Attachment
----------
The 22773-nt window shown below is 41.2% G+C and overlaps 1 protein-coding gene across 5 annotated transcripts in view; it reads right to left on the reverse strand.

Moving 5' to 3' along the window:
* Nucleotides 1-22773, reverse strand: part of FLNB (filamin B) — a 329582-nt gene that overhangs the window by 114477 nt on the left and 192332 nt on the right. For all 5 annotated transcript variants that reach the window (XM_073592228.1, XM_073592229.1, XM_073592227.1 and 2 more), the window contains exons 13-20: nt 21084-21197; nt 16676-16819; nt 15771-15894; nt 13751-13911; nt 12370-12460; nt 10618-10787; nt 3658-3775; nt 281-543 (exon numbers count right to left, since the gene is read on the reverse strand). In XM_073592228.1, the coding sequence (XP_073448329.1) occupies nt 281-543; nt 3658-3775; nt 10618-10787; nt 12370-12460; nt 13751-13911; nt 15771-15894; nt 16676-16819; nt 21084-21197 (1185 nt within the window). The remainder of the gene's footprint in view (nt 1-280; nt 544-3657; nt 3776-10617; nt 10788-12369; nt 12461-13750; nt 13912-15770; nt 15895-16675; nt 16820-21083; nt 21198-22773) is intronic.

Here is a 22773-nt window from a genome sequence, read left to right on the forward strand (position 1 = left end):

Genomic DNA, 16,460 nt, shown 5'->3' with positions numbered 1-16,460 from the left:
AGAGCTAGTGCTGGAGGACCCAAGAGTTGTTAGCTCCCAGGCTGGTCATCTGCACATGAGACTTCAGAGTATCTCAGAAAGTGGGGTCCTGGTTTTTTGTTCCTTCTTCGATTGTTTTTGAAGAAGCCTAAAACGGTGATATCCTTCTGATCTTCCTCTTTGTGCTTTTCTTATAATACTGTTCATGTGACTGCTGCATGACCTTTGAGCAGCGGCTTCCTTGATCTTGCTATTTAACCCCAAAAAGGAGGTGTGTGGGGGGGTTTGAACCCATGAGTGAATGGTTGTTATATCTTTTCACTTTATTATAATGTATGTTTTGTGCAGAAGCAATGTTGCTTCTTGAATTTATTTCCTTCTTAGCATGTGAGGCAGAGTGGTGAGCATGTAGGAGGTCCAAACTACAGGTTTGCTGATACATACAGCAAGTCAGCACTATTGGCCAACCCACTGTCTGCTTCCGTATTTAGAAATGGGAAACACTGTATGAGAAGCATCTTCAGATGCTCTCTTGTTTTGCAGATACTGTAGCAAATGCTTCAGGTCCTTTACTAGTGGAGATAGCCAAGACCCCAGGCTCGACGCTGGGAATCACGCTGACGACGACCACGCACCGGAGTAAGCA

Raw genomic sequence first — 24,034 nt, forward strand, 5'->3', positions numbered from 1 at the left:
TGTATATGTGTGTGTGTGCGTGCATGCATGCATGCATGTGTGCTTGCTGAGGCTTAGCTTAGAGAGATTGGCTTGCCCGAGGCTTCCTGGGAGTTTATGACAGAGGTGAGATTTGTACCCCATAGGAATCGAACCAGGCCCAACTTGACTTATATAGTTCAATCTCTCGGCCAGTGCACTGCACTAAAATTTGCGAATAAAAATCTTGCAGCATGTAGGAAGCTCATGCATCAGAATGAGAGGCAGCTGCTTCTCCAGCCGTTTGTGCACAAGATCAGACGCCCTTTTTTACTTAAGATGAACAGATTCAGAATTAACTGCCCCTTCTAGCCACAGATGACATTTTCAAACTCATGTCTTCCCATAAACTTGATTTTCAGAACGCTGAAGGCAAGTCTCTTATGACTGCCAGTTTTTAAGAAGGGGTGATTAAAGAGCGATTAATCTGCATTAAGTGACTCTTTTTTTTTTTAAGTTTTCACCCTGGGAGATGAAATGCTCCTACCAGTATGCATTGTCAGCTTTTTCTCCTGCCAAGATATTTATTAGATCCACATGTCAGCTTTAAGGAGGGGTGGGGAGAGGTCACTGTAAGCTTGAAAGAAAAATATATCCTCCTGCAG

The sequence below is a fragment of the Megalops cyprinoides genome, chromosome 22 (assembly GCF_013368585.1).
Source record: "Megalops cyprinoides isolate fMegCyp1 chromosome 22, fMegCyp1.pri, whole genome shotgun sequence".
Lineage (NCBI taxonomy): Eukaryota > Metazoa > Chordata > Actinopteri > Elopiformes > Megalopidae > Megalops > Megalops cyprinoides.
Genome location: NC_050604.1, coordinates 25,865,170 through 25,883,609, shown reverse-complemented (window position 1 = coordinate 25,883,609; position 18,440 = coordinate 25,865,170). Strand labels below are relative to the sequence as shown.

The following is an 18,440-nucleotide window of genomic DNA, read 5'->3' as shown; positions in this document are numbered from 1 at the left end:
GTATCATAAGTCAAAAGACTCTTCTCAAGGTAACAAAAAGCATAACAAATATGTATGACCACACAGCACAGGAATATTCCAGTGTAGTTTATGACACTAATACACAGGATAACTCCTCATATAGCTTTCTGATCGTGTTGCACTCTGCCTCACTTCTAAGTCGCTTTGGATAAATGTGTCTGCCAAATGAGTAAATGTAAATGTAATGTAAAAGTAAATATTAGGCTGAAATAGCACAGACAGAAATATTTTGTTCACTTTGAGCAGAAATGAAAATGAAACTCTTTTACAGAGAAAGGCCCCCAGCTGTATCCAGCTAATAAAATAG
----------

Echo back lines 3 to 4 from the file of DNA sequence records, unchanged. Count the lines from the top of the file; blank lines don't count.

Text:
* Nucleotides 1-22773, reverse strand: part of FLNB (filamin B) — a 329582-nt gene that overhangs the window by 114477 nt on the left and 192332 nt on the right. For all 5 annotated transcript variants that reach the window (XM_073592228.1, XM_073592229.1, XM_073592227.1 and 2 more), the window contains exons 13-20: nt 21084-21197; nt 16676-16819; nt 15771-15894; nt 13751-13911; nt 12370-12460; nt 10618-10787; nt 3658-3775; nt 281-543 (exon numbers count right to left, since the gene is read on the reverse strand). In XM_073592228.1, the coding sequence (XP_073448329.1) occupies nt 281-543; nt 3658-3775; nt 10618-10787; nt 12370-12460; nt 13751-13911; nt 15771-15894; nt 16676-16819; nt 21084-21197 (1185 nt within the window). The remainder of the gene's footprint in view (nt 1-280; nt 544-3657; nt 3776-10617; nt 10788-12369; nt 12461-13750; nt 13912-15770; nt 15895-16675; nt 16820-21083; nt 21198-22773) is intronic.

Here is a 22773-nt window from a genome sequence, read left to right on the forward strand (position 1 = left end):